“(The study) could support programs promoting and enabling dog ownership as a means to increase physical activity­, improve general health and prevent cardiovascular and mental illness,” he said.

“We have a broad view on how dog ownership might influence human health and this includes physical activity as there is the perception that acquiring a dog leads people to be become more physically active.”

He then went on to explain that another set of hypothesis focuses on the psychological benefits of having a dog, as well as on human connection.

“Dogs can be a catalyst to facilitate humans to talk to each other when walking the dogs,” Professor Stamatakis added.

According to The Daily Telegraph, more than 40 percent of Australian households have at least one pooch. story from…

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Risk for Ulcers in Horses


Now that the show season is at hand, owners’ are probably aware of their competitive partner’s risk for developing gastric ulcers. With two out of three performance horses affected, it’s important to ensure equine athletes are at peak health. But don’t forget about the horses that stay home. Even horses that don’t travel or compete are at risk for ulcers.

“Wherever there is stress, there can be stomach ulcers,” says Hoyt Cheramie, DVM, MS, manager of Merial Large Animal Veterinary Services. “Horses may be stressed by everyday situations that don’t seem stressful to us, like spending large amounts of time in a stall or when their friends leave the barn.”

He says some situations that can cause them include:

  • Light training;
  • Short-term travel;
  • Trailering;
  • Change in routine;
  • Change in feed schedule;
  • Limited turnout or grazing;
  • Lay-up due to sickness or injury; or
  • Social regrouping.

Cheramie notes that removing horses from social groups could be one of the major contributing factors to an increased incidence of stomach ulcers in those left at home.

“Off-site training and showing can cause a disruption in social groupings and can be anxiety-provoking for some,” he says. “Horses form strong emotional bonds with their stable-mates so when they are separated, it can be very upsetting for both horses.”

Social grouping disruptions are also more common when spring arrives, as it often heralds a busy time for everyone, es

pecially those with broodmares. Foaling season means additional stress not only on mares and foals, but also for other horses, as well, due to increased activity in the barn at irregular hours.

Know the Signs of Ulcer Presence

“Stomach ulcers are prevalent across all breeds, disciplines, and ages,” Cheramie says, adding that they can develop in as litt

le as five days. “Because it is not so much the behavior but rather the change in behavior that signals the possibility of a physical problem, horse owners need to know what is normal for their horse and what is not.”

Watch out for clinical signs of ulcers, which include:

  • Decreased appetite;
  • Weight loss or poor body condition;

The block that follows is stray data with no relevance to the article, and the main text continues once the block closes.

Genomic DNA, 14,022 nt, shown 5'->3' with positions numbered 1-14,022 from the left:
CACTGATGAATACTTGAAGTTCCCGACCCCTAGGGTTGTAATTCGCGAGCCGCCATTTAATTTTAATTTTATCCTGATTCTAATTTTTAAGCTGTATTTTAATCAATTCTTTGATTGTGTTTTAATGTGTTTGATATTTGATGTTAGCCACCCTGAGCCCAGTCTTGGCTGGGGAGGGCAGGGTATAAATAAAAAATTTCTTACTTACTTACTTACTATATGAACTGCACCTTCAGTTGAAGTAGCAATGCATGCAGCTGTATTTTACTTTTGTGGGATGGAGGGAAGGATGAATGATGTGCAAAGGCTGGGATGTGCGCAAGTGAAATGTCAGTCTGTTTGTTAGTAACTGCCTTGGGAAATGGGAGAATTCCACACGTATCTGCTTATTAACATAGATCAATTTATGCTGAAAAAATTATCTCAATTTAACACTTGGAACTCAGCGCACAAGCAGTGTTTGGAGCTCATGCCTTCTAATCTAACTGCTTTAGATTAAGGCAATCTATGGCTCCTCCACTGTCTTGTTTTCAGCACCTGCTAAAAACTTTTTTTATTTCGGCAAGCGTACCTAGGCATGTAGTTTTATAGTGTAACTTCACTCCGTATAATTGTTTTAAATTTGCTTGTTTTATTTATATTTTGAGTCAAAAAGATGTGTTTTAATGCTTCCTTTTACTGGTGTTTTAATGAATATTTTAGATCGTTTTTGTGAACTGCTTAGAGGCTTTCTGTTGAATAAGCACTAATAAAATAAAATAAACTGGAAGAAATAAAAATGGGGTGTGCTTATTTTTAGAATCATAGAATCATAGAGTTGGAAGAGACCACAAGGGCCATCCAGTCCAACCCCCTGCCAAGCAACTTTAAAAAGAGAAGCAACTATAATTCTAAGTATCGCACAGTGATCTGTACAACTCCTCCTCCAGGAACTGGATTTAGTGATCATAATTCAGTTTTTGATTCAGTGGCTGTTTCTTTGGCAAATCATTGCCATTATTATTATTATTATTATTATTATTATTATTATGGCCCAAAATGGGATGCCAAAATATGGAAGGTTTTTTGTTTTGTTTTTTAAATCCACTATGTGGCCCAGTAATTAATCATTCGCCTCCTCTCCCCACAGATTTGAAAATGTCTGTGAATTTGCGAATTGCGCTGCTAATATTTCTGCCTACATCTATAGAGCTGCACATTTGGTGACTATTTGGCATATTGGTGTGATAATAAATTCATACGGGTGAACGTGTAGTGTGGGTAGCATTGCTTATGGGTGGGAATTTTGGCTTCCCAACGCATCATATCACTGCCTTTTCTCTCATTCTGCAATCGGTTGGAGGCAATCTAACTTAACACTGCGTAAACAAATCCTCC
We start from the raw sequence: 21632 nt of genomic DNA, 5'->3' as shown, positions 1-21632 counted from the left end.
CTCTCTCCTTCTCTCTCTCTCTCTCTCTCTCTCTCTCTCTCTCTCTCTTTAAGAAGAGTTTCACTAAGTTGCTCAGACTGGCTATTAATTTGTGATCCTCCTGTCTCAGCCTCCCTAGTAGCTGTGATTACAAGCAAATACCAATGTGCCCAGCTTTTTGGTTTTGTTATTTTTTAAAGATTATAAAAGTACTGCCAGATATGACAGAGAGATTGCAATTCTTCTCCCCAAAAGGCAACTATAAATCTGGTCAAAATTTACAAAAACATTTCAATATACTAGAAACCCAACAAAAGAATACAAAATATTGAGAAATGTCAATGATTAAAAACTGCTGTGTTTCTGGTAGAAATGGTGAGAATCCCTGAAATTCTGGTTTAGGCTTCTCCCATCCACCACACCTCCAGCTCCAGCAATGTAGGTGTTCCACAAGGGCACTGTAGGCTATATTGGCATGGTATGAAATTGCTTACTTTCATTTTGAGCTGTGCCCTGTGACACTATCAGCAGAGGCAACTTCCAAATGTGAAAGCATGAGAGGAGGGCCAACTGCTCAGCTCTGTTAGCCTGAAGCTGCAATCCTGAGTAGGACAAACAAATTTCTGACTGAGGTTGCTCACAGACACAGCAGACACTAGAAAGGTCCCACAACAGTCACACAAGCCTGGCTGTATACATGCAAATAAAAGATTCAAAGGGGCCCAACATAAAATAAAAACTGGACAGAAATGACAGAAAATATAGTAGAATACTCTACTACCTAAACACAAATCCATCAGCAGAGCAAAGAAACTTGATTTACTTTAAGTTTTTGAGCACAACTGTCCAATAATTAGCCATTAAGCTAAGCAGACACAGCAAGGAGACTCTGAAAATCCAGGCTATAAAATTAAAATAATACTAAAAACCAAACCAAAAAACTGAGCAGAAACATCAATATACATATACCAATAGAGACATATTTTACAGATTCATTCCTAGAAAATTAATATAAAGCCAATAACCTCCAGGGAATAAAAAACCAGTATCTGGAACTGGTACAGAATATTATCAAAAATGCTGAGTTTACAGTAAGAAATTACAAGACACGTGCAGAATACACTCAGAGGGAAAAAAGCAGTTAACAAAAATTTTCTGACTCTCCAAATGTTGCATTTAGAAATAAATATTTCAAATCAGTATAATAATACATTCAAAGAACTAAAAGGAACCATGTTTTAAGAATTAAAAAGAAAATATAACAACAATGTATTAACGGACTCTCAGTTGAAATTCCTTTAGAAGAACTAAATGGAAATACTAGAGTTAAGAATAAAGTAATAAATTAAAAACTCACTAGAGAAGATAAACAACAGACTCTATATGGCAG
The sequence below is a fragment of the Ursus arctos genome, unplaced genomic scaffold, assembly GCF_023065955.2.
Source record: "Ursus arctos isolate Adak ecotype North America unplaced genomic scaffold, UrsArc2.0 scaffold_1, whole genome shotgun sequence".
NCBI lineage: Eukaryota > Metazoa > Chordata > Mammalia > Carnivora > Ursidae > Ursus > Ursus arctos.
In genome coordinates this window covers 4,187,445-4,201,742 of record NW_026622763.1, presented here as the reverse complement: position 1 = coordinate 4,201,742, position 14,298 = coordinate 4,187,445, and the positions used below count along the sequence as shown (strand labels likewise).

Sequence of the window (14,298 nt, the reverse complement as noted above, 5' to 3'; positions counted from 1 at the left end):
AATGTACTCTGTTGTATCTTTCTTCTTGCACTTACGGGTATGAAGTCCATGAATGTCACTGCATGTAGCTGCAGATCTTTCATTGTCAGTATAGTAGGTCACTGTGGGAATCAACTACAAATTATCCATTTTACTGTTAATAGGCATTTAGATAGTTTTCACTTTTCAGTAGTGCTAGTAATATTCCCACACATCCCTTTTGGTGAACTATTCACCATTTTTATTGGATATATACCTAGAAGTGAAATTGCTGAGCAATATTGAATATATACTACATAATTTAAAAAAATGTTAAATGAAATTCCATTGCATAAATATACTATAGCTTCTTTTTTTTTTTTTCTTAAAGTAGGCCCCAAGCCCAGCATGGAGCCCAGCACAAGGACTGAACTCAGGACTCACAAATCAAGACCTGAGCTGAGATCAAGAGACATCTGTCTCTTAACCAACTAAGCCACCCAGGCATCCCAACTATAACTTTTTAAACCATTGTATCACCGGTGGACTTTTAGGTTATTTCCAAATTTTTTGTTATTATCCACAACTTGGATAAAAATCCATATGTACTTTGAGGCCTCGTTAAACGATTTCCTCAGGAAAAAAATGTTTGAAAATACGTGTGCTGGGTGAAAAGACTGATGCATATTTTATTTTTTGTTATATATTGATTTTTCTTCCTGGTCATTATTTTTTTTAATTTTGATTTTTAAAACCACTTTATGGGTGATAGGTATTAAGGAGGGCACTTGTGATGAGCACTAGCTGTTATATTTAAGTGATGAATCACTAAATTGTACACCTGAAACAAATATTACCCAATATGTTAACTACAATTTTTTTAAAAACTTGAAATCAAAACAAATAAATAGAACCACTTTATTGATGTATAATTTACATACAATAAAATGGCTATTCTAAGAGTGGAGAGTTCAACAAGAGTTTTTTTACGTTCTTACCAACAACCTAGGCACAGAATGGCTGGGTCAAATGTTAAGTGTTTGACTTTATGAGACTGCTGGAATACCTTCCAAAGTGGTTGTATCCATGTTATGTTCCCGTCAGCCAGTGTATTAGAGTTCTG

• Change in attitude for the worse;
  • Recurrent colic;
  • Dull hair coat; and
  • Less-than-optimal (poor) performance, resistance to work, or difficulty training.

Read more…

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Protecting Horses From Toxic Marsh Mallow Weed

marsh-mallowAs pasture growth begins to wane in many areas, horses might begin seeking different things to chew on, such as weeds or trees in their pastures. While some weeds do no harm, others can be toxic to horses. And researchers in Australia determined that marsh mallow weed (Malva parviflora)—which grows in Europe, Asia, North and South America, Australia, and New Zealand—is one of the dangerous species that can be deadly to horses.

Reports of M. parviflora toxicosis are rare in horses. But Jennifer Bauquier, BVMS (Hons), Dipl. ACVIM, an equine medicine lecturer at the University of Melbourne Faculty of Veterinary and Agricultural Sciences, in Victoria, and colleagues recently completed a study on the topic after the deaths four horses residing on the same farm. The horses had little access to quality forage and did not receive supplementary grain concentrate. There was extensive M. parviflora in the horses’ pasture, and the animals had grazed it heavily.

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How to keep your older horse active and healthy


    • If you are training your senior horse for something specific, build up your workouts slowly and methodically.
    • Be aware that high intensity exercise will fatigue an older horse more quickly; therefore, avoid prolonged periods of such exercise to prevent excessive stress.
    • Establish a baseline heart rate for your senior horse and frequently take his heart rate after a workout to see how long it takes for him to cool down. Adjust workouts accordingly if it is suddenly taking longer than normal for his heart rate to return to his pre-determined resting heart rate.
    • Strenuous riding should be avoided with older horses when it is excessively hot and/or humid outside. All horses should have immediate access to clean water after a work out.
    • Closely monitor your senior horse for signs of dehydration when weather conditions are hot/humid. Signs of a dehydrated horse include skin tenting, dry gums, and dry manure.
    • If your horse is arthritic, remember to take extra time during warm ups, especially in colder weather or if you horse has been stalled for long periods.
    • If possible, maintain your senior horse on pasture as much as possible instead of in a stall. The walking done during grazing is excellent low impact exercise that helps prevent stiffness.
    • As with warming up, take extra time to make sure your senior horse is cooled down properly.